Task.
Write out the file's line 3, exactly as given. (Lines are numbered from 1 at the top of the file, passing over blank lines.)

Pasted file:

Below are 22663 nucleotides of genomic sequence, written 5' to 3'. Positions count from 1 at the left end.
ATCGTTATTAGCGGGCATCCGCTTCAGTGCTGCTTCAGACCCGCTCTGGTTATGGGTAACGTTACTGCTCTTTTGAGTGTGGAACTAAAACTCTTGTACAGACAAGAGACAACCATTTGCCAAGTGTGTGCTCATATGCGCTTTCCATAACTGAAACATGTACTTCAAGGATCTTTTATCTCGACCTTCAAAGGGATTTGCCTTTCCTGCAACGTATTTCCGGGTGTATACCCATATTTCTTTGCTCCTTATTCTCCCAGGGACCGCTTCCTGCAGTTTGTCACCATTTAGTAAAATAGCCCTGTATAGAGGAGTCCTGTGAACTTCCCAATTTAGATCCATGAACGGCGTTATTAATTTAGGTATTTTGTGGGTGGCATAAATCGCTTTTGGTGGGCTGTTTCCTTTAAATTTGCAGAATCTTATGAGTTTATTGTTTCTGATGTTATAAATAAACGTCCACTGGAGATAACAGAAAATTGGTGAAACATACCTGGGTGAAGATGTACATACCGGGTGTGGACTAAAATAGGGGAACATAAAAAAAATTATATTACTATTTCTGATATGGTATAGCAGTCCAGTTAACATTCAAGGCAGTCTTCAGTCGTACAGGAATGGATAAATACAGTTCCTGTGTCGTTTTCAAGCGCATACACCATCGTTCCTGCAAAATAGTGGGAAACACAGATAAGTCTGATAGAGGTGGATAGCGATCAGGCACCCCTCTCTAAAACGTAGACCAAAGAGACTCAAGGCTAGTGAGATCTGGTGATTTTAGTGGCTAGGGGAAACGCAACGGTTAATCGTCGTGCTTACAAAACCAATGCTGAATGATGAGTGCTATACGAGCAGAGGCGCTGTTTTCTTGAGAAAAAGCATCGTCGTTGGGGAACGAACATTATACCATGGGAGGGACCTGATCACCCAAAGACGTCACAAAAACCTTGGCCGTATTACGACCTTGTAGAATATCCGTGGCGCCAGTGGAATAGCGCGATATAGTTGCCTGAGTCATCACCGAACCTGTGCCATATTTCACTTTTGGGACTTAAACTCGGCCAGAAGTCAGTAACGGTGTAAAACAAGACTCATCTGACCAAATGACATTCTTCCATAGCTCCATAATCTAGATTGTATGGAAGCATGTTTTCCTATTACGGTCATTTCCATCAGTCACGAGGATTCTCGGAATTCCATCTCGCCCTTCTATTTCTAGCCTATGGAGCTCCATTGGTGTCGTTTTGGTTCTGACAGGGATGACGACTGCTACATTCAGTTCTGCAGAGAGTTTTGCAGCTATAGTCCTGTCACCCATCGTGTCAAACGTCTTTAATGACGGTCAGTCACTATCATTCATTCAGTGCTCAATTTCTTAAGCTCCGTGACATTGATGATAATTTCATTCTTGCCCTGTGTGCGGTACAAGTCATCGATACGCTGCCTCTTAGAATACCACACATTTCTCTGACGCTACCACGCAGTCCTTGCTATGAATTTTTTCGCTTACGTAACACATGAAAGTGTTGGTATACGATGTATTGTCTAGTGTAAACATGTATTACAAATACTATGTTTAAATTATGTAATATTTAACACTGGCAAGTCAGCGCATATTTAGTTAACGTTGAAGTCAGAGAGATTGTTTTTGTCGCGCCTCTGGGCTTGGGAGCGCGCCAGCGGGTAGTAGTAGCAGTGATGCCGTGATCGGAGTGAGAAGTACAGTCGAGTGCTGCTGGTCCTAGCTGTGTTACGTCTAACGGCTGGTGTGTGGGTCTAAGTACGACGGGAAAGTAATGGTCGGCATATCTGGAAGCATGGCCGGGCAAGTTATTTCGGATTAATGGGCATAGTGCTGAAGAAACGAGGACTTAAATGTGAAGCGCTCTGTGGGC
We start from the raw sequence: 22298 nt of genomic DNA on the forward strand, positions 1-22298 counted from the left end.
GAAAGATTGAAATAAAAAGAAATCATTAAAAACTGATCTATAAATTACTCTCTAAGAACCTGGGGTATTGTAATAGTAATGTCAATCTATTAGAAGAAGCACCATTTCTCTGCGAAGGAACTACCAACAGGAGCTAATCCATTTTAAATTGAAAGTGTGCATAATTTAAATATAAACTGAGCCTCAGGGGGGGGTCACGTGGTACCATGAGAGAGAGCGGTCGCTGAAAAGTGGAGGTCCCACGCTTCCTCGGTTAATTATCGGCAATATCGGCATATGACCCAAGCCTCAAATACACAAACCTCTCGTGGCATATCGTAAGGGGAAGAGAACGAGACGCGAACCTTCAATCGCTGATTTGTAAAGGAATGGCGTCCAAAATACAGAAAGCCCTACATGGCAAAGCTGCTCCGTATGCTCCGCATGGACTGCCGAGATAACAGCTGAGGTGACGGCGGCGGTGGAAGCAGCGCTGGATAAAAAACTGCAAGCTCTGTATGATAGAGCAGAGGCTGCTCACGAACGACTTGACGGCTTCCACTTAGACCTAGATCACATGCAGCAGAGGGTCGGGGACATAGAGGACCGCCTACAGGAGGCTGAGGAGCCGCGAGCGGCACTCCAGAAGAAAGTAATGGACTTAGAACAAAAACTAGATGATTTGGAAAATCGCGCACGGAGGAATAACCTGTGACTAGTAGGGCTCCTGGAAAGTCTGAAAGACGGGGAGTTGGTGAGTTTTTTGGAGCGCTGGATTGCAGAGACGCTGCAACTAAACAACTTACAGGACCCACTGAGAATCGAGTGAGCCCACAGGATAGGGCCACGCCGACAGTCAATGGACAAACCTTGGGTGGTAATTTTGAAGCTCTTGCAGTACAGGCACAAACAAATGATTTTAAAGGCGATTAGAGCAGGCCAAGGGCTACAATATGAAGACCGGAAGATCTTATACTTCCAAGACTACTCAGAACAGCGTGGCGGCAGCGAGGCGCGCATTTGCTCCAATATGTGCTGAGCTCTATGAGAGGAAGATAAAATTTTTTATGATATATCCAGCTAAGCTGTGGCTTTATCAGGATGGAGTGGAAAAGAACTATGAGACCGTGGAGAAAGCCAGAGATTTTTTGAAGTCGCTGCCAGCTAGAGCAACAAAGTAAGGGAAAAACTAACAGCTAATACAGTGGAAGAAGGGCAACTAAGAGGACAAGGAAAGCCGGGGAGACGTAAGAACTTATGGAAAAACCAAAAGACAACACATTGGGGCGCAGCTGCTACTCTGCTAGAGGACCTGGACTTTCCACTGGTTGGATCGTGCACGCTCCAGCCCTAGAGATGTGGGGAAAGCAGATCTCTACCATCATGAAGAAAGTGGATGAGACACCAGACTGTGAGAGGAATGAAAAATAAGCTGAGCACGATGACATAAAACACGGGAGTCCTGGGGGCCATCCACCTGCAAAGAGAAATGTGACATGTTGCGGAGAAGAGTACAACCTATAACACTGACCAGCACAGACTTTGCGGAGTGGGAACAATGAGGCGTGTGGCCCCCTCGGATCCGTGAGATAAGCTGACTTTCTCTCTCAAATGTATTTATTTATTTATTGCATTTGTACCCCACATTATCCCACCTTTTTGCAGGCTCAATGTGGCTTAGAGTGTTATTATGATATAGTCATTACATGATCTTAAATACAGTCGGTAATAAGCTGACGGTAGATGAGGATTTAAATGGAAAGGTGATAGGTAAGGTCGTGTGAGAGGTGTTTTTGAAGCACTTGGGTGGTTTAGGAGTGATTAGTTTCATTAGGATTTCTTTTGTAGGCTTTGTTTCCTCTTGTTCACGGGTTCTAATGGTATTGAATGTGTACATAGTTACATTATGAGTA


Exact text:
We start from the raw sequence: 22298 nt of genomic DNA on the forward strand, positions 1-22298 counted from the left end.